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This award is given to artists who showcase a profound meaning in their writings. Often songwriters will tell me that songwriting is a form of poetry. The artist is trying to express an inner meaning in their narrative.
As I did a little research on Bob Dylan, I became intrigued by his work.
Dylan grew up in an orthodox Jewish family. So, in those crucial forming years of his youth, Dylan was in an environment of Biblical knowledge. In his adult years, Dylan seemed to separate himself from of organized religion, but was very much guided by a sense of the Divine in his writings.
While Dylan may not come across as devout or holy by any means, he certainly respects the Bible and has many times used the stories in the Bible in his literature. Like most poets, he hides the deep meaning of his writings in a subtle way in which he makes the audience hunt for it.
Dylan is not going to tell you what his songs mean. He wants his work to be somewhat elusive, so he keeps the audience at bay with a cloud of mystery as to the true meaning of his writings. However, in Dylan you can see patterns. Every great artist will leave echoes of themes implanted in their work.
In his song Blowing in the Wind, Dylan asks the elementary questions in the following verses: How many seas must a white dove sail before she sleeps in the sand?
When will there be peace? And then comes his famous answer. What does this wind mean? Is it blowing by me? Ahh, but when you read it through Biblical lens, the profound meaning of the song makes sense.
In the Bible, the Holy Spirit is always associated with wind. So, Jesus went on to connect that this Spirit is associated with wind see John 3: The Hebrew word for the Spirit of God is ruach - which means wind, breath, and spirit.
Wind was meant to mean the breath of God and from this breath comes creation. Also in Exodus Dylan hints that the deepest answer to our most fundamental questions of who am I is not found in politics, or through our efforts.
The answer is in the Holy Spirit — the 3rd person of God. This writing seems to be about two people — a man and a woman, who have a lot of baggage and despair in their lives. The line of tangled up in blue can be interpreted as a metaphor in which they are chained up in their sin.
And every one of them words rang true. And glowed like burning coal. Pouring off of every page like it was written in my soul from me to you. It was none other than the great Catholic writer Dante Alighieri. Here, Dante illustrates his journey from the dark depths of sin, to the mountain peak in which the human person is free from the chains of sin and can now fly.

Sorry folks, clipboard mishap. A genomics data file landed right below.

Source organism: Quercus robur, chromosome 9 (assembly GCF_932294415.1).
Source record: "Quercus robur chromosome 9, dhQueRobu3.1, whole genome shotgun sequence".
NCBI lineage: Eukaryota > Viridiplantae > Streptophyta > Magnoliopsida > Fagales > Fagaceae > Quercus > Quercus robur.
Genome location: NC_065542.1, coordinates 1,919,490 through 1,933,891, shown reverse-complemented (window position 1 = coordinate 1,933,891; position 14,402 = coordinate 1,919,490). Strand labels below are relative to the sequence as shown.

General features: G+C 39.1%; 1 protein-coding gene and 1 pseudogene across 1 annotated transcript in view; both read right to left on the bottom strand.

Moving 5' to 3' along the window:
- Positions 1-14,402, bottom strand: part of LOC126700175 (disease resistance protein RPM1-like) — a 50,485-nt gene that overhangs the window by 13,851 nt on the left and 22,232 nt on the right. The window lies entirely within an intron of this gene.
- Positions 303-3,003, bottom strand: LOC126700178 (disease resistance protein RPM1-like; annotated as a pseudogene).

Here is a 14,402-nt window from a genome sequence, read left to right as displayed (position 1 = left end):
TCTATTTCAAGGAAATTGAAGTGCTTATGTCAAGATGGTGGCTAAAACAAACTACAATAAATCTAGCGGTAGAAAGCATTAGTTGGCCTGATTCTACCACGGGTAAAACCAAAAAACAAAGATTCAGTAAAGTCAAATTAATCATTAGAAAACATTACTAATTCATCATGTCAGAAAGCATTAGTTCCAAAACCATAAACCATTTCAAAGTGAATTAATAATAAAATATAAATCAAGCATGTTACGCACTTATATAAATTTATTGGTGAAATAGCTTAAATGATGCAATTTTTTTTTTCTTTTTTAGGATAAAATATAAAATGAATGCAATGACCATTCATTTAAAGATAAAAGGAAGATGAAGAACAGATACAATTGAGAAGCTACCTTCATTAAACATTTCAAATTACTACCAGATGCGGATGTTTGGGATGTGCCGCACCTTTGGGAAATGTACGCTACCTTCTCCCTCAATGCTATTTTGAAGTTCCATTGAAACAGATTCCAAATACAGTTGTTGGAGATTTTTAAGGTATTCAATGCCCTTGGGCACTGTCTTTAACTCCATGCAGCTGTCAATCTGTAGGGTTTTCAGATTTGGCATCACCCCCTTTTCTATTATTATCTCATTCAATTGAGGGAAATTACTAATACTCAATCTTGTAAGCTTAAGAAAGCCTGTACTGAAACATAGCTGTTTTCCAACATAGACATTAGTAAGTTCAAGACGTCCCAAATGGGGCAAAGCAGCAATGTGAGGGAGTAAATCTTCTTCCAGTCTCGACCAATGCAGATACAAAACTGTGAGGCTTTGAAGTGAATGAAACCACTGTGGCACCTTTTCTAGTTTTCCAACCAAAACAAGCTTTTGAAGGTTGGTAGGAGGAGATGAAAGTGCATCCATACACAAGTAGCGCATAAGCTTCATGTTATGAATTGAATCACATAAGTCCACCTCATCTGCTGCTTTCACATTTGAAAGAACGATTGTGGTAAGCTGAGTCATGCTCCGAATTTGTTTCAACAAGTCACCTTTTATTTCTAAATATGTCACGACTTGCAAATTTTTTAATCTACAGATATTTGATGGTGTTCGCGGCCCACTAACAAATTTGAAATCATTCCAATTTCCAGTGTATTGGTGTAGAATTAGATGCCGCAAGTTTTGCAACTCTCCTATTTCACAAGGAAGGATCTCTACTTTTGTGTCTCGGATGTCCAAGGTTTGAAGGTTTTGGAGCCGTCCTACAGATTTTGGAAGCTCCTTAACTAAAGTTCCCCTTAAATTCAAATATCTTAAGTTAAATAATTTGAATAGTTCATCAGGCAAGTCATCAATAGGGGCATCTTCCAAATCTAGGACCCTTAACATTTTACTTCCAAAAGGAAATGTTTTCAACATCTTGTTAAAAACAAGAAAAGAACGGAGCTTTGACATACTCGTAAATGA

It is based on a passage from the 24th chapter of the book of Joshua. After the Israelites had completed their conquest of the Promised Land, Joshua assembled the people and posed to them a blunt choice: Dylan translates this into his distinctive poetry: You might like to gamble, you might like to dance.Posted by thehitformula in Singer-songwriters, Songwriting Ideas, Songwriting tips, Writing lyrics Tags: 'Like A Rolling Stone', Bob Dylan, books about songwriting, formula for writing a hit song, hit song formula, how to write a hit song, song lyrics, song writing, songwriters, songwriting, songwriting advice, songwriting formula, songwriting.
Guitarist and lead singer Wesley Schultz called recently, from a tour stop in Tuscaloosa, Ala., to discuss the challenges of large venues, the popularity of Americana music, songwriting, Bob Dylan.
So here is Bob Dylan’s songwriting advice—folk songs, truth, great lyrics, and big ideas.
On Folk Songs “Folk songs are evasive—the truth about life, and life is more or less a lie, but then again that’s exactly the way we want it to be.
We wouldn’t be comfortable with it any other way. FAQ Answers to frequently asked questions about Bob Dylan. At John Howells' site; Who's Who - The Bob Dylan Who's Who offers extracts from discussions on kaja-net.com /HWYL about people connected with Dylan and characters from his songs.
May 01, · Bob Dylan, who turns 70 next month, is the most obsessively scrutinised and discussed artist in pop history. Yet the man himself resists being mythologised. Mick . Jul 19, · As a guy who grew up in his formative years in the '60s and '70s loving both Bob Dylan AND Frank Sinatra -- and both the new rock writing and the great American songbook and '60s pop love writers like Jimmy Webb or Smokey Robinson -- a great song just .